SANTIAGO (Reuters) - Albemarle Corp, the world’s largest lithium producer, said on Tuesday it will not participate in the London Metal Exchange’s plan to launch a new contract for the white metal, depriving it of a key source of pricing data.
The move reflects a view by some that lithium, used to make electric car batteries, is a specialty chemical rather than a basic commodity, and should be priced on a contract-by-contract basis.
“An exchange contract tends to support a commodity market, and that’s not what we believe this (lithium market) is,” David Ryan, Albemarle’s head of corporate strategy and investor relations, told the Fastmarkets Lithium Supply and Markets Conference in Santiago.
The LME, owned by Hong Kong Exchanges and Clearing Ltd, on Monday chose Fastmarkets to provide a reference price for the contract.
“At this point our intent is that we will not be providing price information to the index,” said Ryan.
The LME said in a statement to Reuters that it respects the right of companies to operate in whatever ways best suit their needs.
“The LME continues to work with a supportive group of industry participants to develop solutions for the lithium industry, and will launch a contract when those participants are ready to use it,” spokeswoman Bianca Blake said
Unlike for copper or other metals used to make electric cars, there has not been a traded price for lithium, leaving the industry’s investors, customers, analysts and executives without a full sense of the global market.
Ryan spoke on a panel presentation alongside executives from rivals SQM and Tianqi Lithium Corp, which agreed that lithium is not a true commodity.
“The challenge of the index is to try to have very good representation of the market, which I really feel is not possible today because of how the lithium industry works,” Pablo Altimiras, SQM’s vice president of lithium and iodine, told the conference.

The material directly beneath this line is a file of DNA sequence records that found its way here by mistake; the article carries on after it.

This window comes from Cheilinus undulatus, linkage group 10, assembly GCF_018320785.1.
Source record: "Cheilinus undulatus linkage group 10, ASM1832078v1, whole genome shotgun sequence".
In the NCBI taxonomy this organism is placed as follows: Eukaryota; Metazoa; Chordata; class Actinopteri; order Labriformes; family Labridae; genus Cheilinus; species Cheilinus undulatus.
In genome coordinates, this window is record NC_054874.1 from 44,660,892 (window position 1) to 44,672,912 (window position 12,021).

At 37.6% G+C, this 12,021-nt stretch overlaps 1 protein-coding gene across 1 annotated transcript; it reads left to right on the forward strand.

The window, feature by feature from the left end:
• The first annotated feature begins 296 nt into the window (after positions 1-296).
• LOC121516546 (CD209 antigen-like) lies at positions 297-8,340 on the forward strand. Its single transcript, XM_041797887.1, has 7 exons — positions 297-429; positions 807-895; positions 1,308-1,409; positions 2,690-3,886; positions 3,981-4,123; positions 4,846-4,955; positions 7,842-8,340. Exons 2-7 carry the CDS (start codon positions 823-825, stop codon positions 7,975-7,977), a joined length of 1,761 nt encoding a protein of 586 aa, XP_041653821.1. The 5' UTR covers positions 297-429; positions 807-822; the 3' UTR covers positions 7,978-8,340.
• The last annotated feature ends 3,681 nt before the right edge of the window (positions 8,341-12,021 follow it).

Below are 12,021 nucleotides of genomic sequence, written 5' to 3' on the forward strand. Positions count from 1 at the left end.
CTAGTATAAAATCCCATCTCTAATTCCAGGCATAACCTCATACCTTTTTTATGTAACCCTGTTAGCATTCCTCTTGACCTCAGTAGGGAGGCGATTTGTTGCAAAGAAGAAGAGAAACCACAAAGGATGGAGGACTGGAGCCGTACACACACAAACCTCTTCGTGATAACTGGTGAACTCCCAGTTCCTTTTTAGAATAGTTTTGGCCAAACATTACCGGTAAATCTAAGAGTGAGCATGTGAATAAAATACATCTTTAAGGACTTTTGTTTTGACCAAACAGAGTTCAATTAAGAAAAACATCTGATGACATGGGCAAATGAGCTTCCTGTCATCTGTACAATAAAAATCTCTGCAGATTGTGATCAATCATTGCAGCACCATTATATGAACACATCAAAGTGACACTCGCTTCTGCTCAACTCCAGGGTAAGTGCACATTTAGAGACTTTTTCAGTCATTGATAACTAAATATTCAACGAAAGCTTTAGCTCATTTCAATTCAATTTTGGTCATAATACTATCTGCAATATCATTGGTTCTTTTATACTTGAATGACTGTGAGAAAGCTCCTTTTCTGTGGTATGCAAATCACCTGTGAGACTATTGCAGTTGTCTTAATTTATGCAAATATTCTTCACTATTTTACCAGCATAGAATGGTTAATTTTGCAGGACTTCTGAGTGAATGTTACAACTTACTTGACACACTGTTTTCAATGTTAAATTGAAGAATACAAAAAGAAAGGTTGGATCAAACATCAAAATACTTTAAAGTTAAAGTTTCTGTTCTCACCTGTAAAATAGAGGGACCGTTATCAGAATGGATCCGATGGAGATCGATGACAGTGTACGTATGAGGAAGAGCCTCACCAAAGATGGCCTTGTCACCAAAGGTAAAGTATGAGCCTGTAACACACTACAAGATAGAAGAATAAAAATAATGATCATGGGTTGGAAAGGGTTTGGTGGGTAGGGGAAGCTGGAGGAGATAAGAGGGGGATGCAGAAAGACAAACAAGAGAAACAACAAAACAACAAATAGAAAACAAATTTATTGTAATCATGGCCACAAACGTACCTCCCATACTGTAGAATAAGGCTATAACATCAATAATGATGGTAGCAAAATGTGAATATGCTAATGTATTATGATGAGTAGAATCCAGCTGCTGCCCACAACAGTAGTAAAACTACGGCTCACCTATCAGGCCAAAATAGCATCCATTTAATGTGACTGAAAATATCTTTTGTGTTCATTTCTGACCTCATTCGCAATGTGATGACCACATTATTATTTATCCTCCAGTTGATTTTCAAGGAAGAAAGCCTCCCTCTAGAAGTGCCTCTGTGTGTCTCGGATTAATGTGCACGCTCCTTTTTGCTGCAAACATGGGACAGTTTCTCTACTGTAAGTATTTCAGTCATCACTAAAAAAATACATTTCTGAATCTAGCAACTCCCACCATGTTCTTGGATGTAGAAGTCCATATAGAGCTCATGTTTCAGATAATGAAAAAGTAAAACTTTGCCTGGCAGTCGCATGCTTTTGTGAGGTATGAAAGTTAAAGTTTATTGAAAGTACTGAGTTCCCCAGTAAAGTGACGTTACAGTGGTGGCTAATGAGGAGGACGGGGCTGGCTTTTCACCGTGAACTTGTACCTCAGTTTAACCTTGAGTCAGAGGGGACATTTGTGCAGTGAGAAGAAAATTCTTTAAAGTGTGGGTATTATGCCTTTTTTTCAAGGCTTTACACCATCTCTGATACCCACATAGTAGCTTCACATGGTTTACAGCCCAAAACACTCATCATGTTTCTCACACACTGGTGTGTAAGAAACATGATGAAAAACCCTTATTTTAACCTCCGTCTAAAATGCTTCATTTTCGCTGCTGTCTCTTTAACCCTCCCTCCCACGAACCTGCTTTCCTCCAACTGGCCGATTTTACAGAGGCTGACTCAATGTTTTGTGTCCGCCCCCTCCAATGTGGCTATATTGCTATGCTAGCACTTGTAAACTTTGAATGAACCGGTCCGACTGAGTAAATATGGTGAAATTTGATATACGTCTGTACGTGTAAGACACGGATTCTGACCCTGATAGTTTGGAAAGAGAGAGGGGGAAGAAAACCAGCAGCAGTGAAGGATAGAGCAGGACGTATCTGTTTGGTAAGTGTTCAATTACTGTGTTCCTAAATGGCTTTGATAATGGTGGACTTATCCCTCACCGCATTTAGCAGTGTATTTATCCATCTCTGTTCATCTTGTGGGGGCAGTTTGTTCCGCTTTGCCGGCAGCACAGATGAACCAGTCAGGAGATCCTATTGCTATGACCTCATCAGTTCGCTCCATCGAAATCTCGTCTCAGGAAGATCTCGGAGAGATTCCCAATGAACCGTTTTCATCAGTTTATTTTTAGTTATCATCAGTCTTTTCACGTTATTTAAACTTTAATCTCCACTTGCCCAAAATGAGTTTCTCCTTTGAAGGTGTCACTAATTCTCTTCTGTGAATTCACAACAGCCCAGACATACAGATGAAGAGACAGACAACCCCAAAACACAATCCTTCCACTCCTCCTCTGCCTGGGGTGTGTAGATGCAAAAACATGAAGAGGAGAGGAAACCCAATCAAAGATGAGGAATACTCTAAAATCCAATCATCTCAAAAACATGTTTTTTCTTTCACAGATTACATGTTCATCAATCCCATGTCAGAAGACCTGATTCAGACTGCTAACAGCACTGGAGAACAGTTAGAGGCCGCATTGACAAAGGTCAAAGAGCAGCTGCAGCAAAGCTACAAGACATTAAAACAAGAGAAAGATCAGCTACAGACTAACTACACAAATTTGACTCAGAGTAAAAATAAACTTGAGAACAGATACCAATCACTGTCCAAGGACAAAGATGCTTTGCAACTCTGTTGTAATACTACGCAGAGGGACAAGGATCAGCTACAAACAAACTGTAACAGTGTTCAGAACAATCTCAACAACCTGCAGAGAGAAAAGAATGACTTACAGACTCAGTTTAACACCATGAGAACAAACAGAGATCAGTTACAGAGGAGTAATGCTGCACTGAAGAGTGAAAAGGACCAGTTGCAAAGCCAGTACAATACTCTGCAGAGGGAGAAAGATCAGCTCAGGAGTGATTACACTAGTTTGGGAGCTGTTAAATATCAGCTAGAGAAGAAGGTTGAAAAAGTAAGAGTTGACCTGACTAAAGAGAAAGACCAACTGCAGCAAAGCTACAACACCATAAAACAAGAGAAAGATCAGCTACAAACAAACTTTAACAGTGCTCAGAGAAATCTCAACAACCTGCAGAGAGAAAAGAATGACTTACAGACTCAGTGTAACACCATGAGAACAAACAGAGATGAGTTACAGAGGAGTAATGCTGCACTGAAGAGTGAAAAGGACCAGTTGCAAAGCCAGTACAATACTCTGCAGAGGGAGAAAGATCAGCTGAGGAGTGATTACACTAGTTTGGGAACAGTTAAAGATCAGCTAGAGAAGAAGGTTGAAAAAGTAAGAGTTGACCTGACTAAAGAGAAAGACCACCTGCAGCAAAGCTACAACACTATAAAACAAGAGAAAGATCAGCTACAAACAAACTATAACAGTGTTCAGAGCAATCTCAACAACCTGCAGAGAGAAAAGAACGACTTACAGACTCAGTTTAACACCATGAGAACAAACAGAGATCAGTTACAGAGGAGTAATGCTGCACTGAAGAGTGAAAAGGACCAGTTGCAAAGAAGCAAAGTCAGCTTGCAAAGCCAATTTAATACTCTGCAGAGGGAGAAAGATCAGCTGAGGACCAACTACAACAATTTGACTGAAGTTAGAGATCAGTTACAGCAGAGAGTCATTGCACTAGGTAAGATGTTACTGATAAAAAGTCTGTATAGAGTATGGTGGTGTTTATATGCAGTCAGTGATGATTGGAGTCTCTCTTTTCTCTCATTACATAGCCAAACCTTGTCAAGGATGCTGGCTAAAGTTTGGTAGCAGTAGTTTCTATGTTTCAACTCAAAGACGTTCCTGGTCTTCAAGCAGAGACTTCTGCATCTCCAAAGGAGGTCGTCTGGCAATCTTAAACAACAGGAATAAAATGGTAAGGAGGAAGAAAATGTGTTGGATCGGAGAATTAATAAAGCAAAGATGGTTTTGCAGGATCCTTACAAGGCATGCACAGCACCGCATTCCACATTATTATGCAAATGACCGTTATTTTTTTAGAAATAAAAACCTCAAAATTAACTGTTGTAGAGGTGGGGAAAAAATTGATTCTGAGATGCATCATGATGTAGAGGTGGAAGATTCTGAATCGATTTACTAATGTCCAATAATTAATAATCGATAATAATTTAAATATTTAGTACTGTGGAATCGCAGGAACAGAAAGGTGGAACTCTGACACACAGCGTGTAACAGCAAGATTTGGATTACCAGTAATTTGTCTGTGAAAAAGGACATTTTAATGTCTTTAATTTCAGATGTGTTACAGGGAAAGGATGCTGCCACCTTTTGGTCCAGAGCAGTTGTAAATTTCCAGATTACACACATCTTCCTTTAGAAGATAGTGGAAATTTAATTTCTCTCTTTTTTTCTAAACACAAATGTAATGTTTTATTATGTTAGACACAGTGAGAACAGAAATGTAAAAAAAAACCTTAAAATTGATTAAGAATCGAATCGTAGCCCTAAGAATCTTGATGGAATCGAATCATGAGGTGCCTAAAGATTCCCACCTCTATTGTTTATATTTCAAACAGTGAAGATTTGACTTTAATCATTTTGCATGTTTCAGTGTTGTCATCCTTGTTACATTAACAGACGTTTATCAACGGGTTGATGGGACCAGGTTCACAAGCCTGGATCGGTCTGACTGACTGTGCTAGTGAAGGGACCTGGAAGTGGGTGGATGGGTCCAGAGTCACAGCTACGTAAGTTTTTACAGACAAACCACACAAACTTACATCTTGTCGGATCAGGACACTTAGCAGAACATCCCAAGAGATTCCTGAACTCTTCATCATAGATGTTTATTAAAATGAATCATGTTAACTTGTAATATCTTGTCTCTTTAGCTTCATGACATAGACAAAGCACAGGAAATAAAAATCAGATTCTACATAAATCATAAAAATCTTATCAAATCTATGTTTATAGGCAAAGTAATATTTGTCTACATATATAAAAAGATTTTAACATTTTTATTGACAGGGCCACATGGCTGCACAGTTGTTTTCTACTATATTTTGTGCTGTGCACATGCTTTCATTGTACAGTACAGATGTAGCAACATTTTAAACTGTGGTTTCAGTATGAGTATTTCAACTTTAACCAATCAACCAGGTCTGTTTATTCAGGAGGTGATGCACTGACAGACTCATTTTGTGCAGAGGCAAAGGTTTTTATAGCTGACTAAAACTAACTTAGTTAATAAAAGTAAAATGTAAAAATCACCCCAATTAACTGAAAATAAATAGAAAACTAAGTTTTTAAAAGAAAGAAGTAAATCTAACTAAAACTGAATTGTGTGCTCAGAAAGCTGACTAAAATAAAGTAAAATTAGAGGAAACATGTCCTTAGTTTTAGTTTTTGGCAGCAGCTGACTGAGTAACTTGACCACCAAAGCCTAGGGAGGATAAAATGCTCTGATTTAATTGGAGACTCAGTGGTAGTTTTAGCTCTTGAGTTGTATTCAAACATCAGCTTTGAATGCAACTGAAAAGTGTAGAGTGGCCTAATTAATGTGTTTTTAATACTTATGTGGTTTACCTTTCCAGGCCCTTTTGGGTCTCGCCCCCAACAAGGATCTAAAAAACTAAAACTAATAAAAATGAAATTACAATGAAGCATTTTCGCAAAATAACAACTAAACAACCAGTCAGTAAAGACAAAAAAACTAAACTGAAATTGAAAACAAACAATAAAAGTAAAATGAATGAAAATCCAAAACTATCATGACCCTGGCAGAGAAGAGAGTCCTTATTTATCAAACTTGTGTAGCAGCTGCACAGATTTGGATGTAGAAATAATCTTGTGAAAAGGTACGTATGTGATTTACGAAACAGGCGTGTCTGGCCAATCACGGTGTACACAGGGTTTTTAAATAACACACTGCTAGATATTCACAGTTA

An SQM spokeswoman did not respond to multiple requests for comment on Tuesday when asked after Altimiras spoke if the Chilean company plans to participate in the LME contract.
Tianqi President Vivian Wu had said on Monday that the contract is “going to be helpful for us” and should bring more clarity to the market.
Charlotte, North Carolina-based Albemarle operates across Chile, Australia and the United States, providing lithium used by Panasonic Corp to make batteries for Tesla Inc and other electric automakers.
The company sells nearly all its lithium on long-term contracts, not spot deals, which would be the most influenced by a LME lithium price.
Many long-term supply contracts are already referencing an LME price, an anticipatory step designed to set future deal parameters, industry investors have told Reuters.
Reporting by Ernest Scheyder; Additional reporting by Dave Sherwood; Editing by David Gregorio and Lisa Shumaker